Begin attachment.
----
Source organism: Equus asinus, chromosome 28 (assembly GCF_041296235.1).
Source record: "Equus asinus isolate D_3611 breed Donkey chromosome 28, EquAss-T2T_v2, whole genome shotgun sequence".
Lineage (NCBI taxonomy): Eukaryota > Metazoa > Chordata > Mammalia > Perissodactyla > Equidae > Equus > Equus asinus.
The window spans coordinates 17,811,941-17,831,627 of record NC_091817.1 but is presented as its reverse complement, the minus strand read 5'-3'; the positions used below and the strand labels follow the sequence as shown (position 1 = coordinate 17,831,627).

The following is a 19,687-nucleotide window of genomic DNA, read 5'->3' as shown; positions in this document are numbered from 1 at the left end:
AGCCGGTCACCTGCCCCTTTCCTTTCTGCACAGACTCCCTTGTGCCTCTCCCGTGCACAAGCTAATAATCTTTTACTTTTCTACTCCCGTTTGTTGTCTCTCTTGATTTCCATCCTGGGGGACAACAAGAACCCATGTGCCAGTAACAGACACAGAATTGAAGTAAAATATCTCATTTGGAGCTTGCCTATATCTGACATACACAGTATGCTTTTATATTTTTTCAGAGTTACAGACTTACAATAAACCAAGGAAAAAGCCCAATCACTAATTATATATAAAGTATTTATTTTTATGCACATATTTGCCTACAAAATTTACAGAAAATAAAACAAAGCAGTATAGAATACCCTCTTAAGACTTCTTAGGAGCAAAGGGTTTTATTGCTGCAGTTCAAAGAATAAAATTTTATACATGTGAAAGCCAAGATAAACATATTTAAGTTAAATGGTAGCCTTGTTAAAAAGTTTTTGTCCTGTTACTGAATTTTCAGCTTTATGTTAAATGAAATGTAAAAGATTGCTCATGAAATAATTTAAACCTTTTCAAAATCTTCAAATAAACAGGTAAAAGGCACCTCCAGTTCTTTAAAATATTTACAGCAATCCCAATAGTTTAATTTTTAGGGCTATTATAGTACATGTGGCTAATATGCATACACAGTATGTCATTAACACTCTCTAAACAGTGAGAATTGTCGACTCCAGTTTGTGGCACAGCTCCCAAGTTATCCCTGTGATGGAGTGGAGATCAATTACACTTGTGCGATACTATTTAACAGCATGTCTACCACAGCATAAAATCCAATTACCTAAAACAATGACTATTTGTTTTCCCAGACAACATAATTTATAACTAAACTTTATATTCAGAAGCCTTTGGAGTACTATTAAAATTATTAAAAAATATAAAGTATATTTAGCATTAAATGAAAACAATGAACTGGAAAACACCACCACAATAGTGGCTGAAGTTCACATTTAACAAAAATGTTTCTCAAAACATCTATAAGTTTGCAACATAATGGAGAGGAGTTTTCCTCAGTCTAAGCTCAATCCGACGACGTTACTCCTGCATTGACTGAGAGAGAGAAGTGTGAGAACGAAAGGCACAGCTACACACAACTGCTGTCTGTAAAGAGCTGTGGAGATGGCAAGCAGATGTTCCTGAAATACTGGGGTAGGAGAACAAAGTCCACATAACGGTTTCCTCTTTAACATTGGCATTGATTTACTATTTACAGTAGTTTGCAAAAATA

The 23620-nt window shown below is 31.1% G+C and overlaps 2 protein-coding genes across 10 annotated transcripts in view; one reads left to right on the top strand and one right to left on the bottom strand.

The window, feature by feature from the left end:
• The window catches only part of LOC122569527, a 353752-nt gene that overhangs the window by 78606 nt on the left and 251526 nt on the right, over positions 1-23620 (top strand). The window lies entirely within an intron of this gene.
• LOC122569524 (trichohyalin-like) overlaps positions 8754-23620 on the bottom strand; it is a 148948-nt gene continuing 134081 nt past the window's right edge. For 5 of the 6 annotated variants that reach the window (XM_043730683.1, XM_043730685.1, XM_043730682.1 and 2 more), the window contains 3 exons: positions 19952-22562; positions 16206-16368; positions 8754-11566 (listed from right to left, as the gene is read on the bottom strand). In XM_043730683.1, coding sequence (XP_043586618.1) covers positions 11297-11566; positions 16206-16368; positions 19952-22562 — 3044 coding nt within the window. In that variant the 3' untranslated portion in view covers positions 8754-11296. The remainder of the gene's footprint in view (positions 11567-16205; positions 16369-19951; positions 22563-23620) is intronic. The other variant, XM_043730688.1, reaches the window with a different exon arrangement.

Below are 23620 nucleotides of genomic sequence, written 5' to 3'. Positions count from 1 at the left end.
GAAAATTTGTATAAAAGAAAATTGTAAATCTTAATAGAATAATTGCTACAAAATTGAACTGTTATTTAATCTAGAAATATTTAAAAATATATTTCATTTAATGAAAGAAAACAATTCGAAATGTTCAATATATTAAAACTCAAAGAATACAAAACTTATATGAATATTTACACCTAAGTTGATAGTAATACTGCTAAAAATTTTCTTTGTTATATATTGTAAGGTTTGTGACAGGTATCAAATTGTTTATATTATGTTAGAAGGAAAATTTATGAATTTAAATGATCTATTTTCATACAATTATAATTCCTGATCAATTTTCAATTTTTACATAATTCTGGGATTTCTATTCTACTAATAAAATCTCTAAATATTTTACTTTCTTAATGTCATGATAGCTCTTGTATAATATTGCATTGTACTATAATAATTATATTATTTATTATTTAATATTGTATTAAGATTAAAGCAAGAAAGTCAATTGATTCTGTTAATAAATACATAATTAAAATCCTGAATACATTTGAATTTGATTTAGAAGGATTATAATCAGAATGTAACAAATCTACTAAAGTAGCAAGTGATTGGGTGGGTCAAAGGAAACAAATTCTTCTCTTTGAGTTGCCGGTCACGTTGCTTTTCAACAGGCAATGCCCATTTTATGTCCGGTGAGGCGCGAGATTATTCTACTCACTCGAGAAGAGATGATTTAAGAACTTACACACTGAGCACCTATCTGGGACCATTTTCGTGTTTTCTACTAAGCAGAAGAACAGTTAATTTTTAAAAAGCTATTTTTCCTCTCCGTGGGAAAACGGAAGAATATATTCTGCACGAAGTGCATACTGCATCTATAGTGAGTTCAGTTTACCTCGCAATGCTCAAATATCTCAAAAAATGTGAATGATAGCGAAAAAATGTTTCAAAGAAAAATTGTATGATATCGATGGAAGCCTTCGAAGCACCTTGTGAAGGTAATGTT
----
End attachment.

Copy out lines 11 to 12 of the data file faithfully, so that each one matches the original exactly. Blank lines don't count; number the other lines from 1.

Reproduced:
Below are 23620 nucleotides of genomic sequence, written 5' to 3'. Positions count from 1 at the left end.
GAAAATTTGTATAAAAGAAAATTGTAAATCTTAATAGAATAATTGCTACAAAATTGAACTGTTATTTAATCTAGAAATATTTAAAAATATATTTCATTTAATGAAAGAAAACAATTCGAAATGTTCAATATATTAAAACTCAAAGAATACAAAACTTATATGAATATTTACACCTAAGTTGATAGTAATACTGCTAAAAATTTTCTTTGTTATATATTGTAAGGTTTGTGACAGGTATCAAATTGTTTATATTATGTTAGAAGGAAAATTTATGAATTTAAATGATCTATTTTCATACAATTATAATTCCTGATCAATTTTCAATTTTTACATAATTCTGGGATTTCTATTCTACTAATAAAATCTCTAAATATTTTACTTTCTTAATGTCATGATAGCTCTTGTATAATATTGCATTGTACTATAATAATTATATTATTTATTATTTAATATTGTATTAAGATTAAAGCAAGAAAGTCAATTGATTCTGTTAATAAATACATAATTAAAATCCTGAATACATTTGAATTTGATTTAGAAGGATTATAATCAGAATGTAACAAATCTACTAAAGTAGCAAGTGATTGGGTGGGTCAAAGGAAACAAATTCTTCTCTTTGAGTTGCCGGTCACGTTGCTTTTCAACAGGCAATGCCCATTTTATGTCCGGTGAGGCGCGAGATTATTCTACTCACTCGAGAAGAGATGATTTAAGAACTTACACACTGAGCACCTATCTGGGACCATTTTCGTGTTTTCTACTAAGCAGAAGAACAGTTAATTTTTAAAAAGCTATTTTTCCTCTCCGTGGGAAAACGGAAGAATATATTCTGCACGAAGTGCATACTGCATCTATAGTGAGTTCAGTTTACCTCGCAATGCTCAAATATCTCAAAAAATGTGAATGATAGCGAAAAAATGTTTCAAAGAAAAATTGTATGATATCGATGGAAGCCTTCGAAGCACCTTGTGAAGGTAATGTT